History of Lighting and Lamps
The first lamp was invented around 70,000 BC. A hollow rock, shell or other natural found object was filled with moss or a similar material that was soaked with animal fat and ignited. Humans began imitating the natural shapes with manmade pottery, alabaster, and metal lamps. Wicks were later added to control the rate of burning. Around the 7th century BC, the Greeks began making terra cotta lamps to replace handheld torches. The word lamp is derived from the Greek word lampas, meaning torch.
Oil LampsIn the 18th century, the central burner was invented, a major improvement in lamp design. The fuel source was now tightly enclosed in metal, and a adjustable metal tube was used to control the intensity of the fuel burning and intensity of the light. Around the same time, small glass chimneys were added to lamps to both protect the flame and control the flow of air to the flame. Ami Argand, a Swiss chemist is credited with first developing the principal of using an oil lamp with a hollow circular wick surrounded by a glass chimney in 1783.
Lighting FuelsEarly lighting fuels consisted of olive oil, beeswax, fish oil, whale oil, sesame oil, nut oil, and similar substances. These were the most commonly used fuels until the late 18th century. However, the ancient Chinese collected natural gas in skins that was used for illumination.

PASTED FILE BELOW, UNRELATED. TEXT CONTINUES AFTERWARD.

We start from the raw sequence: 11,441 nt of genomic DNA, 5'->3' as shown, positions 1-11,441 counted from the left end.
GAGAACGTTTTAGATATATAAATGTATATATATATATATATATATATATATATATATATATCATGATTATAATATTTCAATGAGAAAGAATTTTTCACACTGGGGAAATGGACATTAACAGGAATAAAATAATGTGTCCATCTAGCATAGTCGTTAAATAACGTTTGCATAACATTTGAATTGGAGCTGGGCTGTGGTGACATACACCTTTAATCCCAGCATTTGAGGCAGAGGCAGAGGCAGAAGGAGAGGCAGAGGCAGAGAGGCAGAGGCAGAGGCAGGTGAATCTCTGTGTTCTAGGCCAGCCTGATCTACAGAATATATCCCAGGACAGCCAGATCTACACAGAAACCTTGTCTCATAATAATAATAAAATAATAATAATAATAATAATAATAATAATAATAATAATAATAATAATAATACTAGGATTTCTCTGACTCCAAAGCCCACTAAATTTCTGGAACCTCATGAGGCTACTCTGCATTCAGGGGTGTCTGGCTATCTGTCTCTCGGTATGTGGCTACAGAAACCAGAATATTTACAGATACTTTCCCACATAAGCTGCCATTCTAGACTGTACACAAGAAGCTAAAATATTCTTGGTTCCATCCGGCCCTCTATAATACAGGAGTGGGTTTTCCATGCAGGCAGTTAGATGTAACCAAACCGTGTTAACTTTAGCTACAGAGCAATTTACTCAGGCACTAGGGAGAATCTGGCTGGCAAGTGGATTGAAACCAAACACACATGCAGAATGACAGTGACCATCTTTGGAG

In 1859, drilling for petroleum oil began and the kerosene (a petroleum derivative) lamp grew popular, first introduced in 1853 in Germany. Coal and natural gas lamps were also becoming wide-spread. Coal gas was first used as a lighting fuel as early as 1784.
Gas LightsIn 1792, the first commercial use of gas lighting began when William Murdoch used coal gas for lighting his house in Redruth, Cornwall. German inventor Freidrich Winzer (Winsor) was the first person to patent coal gas lighting in 1804 and a "thermolampe" using gas distilled from wood was patented in 1799. David Melville received the first U.S. gas light patent in 1810.
Early in the 19th century, most cities in the United States and Europe had streets that were gaslight. Gas lighting for streets gave way to low pressure sodium and high pressure mercury lighting in the 1930s and the development of the electric lighting at the turn of the 19th century replaced gas lighting in homes.
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